REUTERS/Umit Bektas

MISRATA, Libya (Reuters) – When Muammar Gaddafi’s government shut off the cellphone network in Misrata in the early days of Libya’s uprising, it wanted to stop rebel forces communicating with each other. But the power of a modern phone goes beyond its network.

Both rebels and government soldiers have used their phones to take pictures and videos of the conflict, a digital record of fighting from both sides. With the rebels now in Tripoli, the capital, and Gaddafi’s whereabouts unknown, those gigabytes of potential evidence may play a role in any war crimes cases.

The International Criminal Court’s chief prosecutor Luis Moreno-Ocampo made an appeal in February for “footage and images to confirm the alleged crimes”, after the United Nations Security Council referred the Libyan uprising to the court. A court filing applying for arrest warrants listed video evidence, mainly from media, but also from unspecified sources, in support of its claim.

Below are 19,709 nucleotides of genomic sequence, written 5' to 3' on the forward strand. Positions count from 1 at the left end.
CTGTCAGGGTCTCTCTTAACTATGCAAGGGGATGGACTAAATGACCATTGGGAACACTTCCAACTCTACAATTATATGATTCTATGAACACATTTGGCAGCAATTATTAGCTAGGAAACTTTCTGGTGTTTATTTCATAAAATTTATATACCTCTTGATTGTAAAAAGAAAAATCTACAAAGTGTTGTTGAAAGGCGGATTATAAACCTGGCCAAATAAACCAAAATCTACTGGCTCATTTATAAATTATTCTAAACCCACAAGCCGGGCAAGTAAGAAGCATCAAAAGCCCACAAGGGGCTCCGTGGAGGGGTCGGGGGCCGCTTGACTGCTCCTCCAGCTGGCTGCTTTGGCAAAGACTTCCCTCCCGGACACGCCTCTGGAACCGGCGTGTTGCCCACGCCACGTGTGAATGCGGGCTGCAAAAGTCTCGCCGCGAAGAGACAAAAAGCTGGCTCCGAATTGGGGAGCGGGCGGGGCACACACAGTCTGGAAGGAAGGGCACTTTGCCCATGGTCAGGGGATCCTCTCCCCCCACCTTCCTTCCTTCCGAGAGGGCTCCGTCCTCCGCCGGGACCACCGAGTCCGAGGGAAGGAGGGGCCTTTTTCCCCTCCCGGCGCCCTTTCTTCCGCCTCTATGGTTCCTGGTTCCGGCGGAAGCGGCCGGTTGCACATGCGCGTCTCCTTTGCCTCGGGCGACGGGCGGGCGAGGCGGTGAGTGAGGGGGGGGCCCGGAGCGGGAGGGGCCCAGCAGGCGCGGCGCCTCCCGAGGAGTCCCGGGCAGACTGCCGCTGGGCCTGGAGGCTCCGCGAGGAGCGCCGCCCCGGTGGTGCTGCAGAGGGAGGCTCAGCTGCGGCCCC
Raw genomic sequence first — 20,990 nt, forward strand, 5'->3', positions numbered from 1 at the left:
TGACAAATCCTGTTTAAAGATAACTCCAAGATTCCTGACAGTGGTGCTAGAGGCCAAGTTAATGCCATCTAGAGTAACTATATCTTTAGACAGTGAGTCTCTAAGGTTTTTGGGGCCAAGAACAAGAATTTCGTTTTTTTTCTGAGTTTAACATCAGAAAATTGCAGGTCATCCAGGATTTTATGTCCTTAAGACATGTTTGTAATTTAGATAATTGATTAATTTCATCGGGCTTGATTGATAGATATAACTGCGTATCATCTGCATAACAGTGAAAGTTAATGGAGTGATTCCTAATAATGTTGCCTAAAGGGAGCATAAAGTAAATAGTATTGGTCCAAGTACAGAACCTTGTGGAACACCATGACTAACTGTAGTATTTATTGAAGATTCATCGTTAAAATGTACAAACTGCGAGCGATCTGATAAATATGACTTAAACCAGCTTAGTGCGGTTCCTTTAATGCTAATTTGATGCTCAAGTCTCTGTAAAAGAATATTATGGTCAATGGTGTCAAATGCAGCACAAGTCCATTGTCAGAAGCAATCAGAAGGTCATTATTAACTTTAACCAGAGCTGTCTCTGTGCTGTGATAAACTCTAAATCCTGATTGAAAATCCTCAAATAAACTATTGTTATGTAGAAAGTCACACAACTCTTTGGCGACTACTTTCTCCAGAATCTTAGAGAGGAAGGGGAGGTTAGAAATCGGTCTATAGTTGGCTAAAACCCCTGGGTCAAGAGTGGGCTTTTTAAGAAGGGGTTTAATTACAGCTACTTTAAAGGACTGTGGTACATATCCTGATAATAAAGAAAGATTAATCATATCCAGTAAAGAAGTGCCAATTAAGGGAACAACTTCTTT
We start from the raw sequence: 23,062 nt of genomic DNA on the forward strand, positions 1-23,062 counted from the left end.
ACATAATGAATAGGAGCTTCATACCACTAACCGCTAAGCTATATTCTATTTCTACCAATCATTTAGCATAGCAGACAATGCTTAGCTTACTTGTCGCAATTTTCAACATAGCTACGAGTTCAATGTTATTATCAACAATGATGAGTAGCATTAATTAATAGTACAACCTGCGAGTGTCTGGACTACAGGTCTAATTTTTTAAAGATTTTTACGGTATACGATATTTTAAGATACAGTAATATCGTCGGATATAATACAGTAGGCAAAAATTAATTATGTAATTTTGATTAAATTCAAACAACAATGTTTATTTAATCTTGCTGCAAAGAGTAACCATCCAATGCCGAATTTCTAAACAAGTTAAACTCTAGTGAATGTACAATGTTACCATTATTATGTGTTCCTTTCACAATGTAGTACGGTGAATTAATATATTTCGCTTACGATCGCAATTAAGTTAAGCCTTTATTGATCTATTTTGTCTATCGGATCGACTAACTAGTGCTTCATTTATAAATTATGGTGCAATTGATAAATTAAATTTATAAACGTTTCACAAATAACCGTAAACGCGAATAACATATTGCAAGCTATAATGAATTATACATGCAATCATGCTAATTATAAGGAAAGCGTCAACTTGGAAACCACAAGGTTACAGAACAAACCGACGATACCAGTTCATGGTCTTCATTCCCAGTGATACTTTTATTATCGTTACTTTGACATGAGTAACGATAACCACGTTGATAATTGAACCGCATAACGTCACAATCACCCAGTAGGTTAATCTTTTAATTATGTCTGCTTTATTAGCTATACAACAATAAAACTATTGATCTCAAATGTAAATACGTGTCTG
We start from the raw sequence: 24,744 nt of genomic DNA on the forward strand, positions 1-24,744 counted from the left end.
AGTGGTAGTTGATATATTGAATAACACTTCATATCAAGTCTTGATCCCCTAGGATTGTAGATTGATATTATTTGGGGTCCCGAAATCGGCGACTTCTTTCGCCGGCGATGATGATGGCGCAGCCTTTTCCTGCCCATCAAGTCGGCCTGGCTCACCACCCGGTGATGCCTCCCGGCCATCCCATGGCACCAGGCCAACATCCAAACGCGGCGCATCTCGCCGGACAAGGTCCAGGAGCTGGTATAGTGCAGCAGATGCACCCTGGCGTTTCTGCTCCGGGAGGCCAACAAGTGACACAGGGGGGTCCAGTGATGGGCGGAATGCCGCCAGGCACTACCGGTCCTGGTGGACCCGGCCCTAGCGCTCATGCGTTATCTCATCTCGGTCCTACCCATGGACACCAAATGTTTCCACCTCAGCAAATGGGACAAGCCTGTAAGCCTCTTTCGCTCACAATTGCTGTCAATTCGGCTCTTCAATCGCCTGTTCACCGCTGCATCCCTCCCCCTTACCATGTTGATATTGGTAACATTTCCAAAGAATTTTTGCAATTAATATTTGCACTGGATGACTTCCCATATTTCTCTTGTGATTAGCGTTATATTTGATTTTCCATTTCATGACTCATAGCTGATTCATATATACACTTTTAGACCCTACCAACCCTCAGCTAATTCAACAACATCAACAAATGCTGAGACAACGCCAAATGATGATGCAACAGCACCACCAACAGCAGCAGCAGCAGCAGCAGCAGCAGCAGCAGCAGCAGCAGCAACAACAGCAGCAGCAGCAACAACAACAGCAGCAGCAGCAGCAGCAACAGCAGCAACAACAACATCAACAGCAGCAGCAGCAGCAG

In the Mediterranean city of Misrata, in particular, a group of rebel-allied lawyers has worked to gather evidence of what it calls war crimes committed by Gaddafi forces.

“In the beginning when there were snipers we had to move around carefully,” said Omar Abulifa, a former prosecutor and head of the Misrata-based Human Rights Activists Association. “It was hard to get the evidence, but we did what we could.”